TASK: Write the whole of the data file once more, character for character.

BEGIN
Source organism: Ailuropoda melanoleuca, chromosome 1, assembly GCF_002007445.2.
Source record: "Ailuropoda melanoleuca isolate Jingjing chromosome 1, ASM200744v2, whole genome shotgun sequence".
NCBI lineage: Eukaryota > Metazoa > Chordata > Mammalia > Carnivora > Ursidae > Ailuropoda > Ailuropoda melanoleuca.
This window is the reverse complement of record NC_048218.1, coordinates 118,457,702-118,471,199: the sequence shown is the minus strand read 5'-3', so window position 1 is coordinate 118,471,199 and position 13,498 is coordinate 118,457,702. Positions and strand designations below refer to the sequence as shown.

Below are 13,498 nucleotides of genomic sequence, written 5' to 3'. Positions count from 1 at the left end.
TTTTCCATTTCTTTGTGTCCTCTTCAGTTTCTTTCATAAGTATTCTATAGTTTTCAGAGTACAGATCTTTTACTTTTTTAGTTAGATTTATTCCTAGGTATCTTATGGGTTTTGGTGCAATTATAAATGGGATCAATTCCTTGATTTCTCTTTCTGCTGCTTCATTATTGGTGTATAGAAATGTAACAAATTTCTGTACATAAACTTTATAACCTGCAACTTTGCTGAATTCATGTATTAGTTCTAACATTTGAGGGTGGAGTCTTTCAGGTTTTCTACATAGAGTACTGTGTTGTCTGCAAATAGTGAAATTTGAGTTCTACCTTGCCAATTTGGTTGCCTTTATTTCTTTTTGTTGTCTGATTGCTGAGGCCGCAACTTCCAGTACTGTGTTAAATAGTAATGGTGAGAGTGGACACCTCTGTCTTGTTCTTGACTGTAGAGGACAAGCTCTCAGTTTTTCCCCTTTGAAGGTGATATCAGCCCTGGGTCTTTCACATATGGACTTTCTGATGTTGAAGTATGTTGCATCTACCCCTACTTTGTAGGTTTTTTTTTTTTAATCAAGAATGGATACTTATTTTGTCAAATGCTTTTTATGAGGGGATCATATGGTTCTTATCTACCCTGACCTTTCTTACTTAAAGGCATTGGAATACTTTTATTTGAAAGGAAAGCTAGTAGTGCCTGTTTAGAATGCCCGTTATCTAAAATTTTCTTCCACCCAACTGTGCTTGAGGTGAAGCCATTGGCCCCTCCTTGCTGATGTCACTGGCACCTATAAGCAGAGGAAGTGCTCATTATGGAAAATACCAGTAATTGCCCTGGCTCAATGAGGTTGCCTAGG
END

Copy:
Source organism: Ailuropoda melanoleuca, chromosome 1, assembly GCF_002007445.2.
Source record: "Ailuropoda melanoleuca isolate Jingjing chromosome 1, ASM200744v2, whole genome shotgun sequence".
NCBI lineage: Eukaryota > Metazoa > Chordata > Mammalia > Carnivora > Ursidae > Ailuropoda > Ailuropoda melanoleuca.
This window is the reverse complement of record NC_048218.1, coordinates 118,457,702-118,471,199: the sequence shown is the minus strand read 5'-3', so window position 1 is coordinate 118,471,199 and position 13,498 is coordinate 118,457,702. Positions and strand designations below refer to the sequence as shown.

Below are 13,498 nucleotides of genomic sequence, written 5' to 3'. Positions count from 1 at the left end.
TTTTCCATTTCTTTGTGTCCTCTTCAGTTTCTTTCATAAGTATTCTATAGTTTTCAGAGTACAGATCTTTTACTTTTTTAGTTAGATTTATTCCTAGGTATCTTATGGGTTTTGGTGCAATTATAAATGGGATCAATTCCTTGATTTCTCTTTCTGCTGCTTCATTATTGGTGTATAGAAATGTAACAAATTTCTGTACATAAACTTTATAACCTGCAACTTTGCTGAATTCATGTATTAGTTCTAACATTTGAGGGTGGAGTCTTTCAGGTTTTCTACATAGAGTACTGTGTTGTCTGCAAATAGTGAAATTTGAGTTCTACCTTGCCAATTTGGTTGCCTTTATTTCTTTTTGTTGTCTGATTGCTGAGGCCGCAACTTCCAGTACTGTGTTAAATAGTAATGGTGAGAGTGGACACCTCTGTCTTGTTCTTGACTGTAGAGGACAAGCTCTCAGTTTTTCCCCTTTGAAGGTGATATCAGCCCTGGGTCTTTCACATATGGACTTTCTGATGTTGAAGTATGTTGCATCTACCCCTACTTTGTAGGTTTTTTTTTTTTAATCAAGAATGGATACTTATTTTGTCAAATGCTTTTTATGAGGGGATCATATGGTTCTTATCTACCCTGACCTTTCTTACTTAAAGGCATTGGAATACTTTTATTTGAAAGGAAAGCTAGTAGTGCCTGTTTAGAATGCCCGTTATCTAAAATTTTCTTCCACCCAACTGTGCTTGAGGTGAAGCCATTGGCCCCTCCTTGCTGATGTCACTGGCACCTATAAGCAGAGGAAGTGCTCATTATGGAAAATACCAGTAATTGCCCTGGCTCAATGAGGTTGCCTAGG